Automatically Identifying and Fixing Single Channel Audio Defects in Stereo Audio

Author: Koen Putman


Source Paper
Requirements: libsndfile.
It also uses Kiss FFT(included) for the FFT.
The code is fairly simple and should build with a simple make as long as you have GCC. The interface is fully command line based and when you run the program without any arguments it should tell you about some of the options. The code has some commentary, but should also be somewhat self explanatory in combination with the paper.


This is the project page for my audio processing project. This will contain some of the same information as the paper as well as some audio samples. The main goal of this project was to attempt to solve several issues that only exist in a single channel of stereo audio. Some examples of the issues can be found in the sections below. All of the samples in the dataset are from internet streams from a club, so their quality varies a bit and they are all subject to copyright. As such there will be no dataset shared and this project is mostly just me solving my own audio problems. There might be something useful in here though.

Audio problems


While the recordings have some overall noise, there were several instances of very apparent white noise in a single channel while the other channel was fine. This was probably introduced by the mixer or something in the connection between the audio source and the streaming PC. While it is not very audible when the music is loud, it is definitely annoying when the amplitudes are lower. Even when it is virtually inaudible due to the relatively low amplitude, it is noticeable when you suddenly stop playing any music and take off a headset. In order to compensate for the noise you did not notice you will probably hear noise in the other ear, generated by your brain to compensate.

Broken channel

Broken audio in this case refers to one channel suddenly cutting out or becoming heavily distorted. This happens sometimes due to glitches in the streaming setup or the turntables. This is generally fixed by duplicating the channel without issues, but given that it only happens sometimes it is very annoying to locate and deal with.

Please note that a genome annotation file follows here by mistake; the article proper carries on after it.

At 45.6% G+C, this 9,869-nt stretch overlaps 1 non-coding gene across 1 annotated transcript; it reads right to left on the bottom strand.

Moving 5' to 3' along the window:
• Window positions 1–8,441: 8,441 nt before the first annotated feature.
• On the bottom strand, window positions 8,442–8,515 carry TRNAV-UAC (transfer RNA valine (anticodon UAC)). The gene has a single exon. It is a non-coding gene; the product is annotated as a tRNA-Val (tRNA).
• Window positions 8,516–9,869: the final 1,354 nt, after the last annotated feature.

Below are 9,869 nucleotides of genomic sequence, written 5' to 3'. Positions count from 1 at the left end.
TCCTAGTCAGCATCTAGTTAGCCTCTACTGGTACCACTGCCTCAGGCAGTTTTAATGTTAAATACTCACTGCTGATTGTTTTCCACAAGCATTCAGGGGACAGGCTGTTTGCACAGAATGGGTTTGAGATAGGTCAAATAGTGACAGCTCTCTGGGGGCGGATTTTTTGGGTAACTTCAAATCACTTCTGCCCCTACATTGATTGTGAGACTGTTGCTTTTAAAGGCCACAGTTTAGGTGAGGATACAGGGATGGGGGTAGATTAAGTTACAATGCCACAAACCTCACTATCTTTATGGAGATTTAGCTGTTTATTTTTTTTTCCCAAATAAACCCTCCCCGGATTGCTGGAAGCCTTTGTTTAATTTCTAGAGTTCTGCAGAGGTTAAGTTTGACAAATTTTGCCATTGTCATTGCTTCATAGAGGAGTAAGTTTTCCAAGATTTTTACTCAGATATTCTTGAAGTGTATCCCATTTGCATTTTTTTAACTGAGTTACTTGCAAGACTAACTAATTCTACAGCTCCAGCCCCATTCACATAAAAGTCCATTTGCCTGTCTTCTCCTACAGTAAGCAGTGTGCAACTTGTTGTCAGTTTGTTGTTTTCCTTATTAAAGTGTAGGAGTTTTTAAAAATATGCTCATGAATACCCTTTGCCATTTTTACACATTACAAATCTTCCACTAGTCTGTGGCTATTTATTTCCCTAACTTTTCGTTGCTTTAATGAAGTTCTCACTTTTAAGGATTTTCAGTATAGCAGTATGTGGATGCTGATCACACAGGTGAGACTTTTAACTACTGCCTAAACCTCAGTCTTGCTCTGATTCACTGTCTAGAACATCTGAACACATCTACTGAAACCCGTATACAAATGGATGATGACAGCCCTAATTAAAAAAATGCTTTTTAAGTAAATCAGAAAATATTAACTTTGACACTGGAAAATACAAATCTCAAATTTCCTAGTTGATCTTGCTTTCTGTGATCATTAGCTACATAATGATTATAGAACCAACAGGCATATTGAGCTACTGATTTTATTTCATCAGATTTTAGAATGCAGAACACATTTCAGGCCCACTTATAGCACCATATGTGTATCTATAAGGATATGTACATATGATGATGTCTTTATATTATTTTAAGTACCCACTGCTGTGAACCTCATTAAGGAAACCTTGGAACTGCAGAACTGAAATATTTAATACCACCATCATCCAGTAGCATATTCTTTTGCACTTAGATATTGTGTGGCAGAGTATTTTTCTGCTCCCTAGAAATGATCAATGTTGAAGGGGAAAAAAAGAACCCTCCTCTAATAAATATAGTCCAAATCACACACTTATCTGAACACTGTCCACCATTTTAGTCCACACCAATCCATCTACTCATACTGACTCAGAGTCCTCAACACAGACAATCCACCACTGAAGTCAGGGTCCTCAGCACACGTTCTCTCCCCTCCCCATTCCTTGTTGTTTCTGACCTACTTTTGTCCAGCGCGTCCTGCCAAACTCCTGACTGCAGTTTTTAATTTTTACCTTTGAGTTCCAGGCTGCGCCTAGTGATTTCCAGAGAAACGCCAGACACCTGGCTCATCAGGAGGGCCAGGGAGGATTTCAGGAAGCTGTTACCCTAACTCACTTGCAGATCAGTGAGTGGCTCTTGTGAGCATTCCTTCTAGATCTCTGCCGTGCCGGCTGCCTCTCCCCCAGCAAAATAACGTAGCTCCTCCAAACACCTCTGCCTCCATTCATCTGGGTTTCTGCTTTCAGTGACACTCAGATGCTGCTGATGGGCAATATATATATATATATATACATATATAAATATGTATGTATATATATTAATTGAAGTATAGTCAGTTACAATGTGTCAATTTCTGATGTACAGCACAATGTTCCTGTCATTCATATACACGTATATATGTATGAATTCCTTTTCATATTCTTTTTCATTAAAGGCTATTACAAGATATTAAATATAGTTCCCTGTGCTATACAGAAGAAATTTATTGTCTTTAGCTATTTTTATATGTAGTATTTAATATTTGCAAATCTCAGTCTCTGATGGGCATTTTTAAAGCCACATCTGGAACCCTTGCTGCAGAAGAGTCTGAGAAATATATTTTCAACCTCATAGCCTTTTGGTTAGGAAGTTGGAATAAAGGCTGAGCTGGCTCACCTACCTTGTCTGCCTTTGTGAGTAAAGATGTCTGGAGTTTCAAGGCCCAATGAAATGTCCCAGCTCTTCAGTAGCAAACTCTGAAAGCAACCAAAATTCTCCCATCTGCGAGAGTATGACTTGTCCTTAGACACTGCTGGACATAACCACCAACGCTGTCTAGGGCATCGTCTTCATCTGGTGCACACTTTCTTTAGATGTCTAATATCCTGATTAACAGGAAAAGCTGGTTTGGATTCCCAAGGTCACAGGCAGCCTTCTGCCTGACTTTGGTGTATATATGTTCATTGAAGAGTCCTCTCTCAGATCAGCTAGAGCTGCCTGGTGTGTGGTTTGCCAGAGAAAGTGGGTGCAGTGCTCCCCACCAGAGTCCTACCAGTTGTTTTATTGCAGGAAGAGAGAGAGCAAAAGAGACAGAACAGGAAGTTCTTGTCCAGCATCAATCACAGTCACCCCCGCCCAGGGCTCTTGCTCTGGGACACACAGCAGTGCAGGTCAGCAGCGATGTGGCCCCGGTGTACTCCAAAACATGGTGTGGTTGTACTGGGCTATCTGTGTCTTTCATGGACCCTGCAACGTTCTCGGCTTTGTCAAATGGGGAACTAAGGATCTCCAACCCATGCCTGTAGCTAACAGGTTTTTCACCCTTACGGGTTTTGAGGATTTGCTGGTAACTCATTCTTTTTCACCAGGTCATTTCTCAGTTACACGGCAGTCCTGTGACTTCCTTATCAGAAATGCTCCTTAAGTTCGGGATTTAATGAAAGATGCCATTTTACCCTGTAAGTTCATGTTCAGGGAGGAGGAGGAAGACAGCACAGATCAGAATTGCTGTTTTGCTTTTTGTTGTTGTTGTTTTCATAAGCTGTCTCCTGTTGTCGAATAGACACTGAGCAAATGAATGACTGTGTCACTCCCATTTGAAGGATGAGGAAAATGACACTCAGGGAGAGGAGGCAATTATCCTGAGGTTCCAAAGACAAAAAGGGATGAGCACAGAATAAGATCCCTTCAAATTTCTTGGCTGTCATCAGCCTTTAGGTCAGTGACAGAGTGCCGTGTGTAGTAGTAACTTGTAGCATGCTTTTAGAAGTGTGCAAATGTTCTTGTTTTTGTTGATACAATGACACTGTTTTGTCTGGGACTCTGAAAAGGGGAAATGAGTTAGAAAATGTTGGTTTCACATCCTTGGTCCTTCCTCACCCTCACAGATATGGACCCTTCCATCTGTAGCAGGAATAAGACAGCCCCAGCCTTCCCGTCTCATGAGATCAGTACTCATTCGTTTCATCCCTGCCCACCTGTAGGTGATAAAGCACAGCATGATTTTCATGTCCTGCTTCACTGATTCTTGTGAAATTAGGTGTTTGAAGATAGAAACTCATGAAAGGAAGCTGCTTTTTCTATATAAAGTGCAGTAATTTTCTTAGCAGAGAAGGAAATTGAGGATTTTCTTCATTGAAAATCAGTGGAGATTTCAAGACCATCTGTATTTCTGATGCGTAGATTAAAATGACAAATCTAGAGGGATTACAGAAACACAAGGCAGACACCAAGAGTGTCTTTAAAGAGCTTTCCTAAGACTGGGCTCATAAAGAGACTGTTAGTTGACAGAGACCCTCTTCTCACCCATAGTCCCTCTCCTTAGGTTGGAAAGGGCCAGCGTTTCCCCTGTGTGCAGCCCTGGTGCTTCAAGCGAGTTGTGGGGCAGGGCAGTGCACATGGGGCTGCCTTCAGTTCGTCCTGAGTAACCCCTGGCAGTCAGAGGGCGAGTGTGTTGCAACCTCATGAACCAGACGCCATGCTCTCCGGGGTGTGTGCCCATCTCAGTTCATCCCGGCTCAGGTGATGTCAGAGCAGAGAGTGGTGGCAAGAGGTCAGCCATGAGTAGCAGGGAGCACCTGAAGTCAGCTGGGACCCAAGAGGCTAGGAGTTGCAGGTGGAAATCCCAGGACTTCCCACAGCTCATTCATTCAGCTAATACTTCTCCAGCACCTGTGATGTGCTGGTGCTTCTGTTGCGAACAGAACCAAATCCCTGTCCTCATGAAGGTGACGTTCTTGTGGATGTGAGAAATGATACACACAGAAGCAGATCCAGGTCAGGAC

Unbalanced channels

This is a more common problem and happens on virtually every recording, though usually not to a very noticeable degree. It is very annoying to listen to when the difference gets bigger though.


There is clipping in the fragment for unbalanced channels as is visible in the screenshot of the waveform above. This is problematic when trying to normalise because some information is lost whenever there's clipping so the balanced audio will sound somewhat off. Dealing with this would be creating something from nothing though, so it's a difficult process.


This project is very much still a work in progress so the results are not amazing. There are some cases in which it performs decently though. The paper goes into more detail about what we're doing to get these results as well as describe what goes wrong and what could be improved. These are just a few samples and of course these were picked to show off spots where it's fairly effective.


The second framgment has been filtered to attempt to remove the noise. This filters is the hardest to control and doesn't work well on many samples, but there is a definite improvement and this is without any prior knowledge about what the noise would be or anything, this is noise processing without any noise profile.

Broken audio

The second fragment has been automatically fixed by replacing the left channel with the right one. This was extracted from a larger section so the transition was instant here, but this kind of problem will be solved nicely this way.

Unbalanced audio/clipping

The audio in the second framgment here is definitely more balanced, but now the right channel is slightly more dominant. These are issues that require more balancing.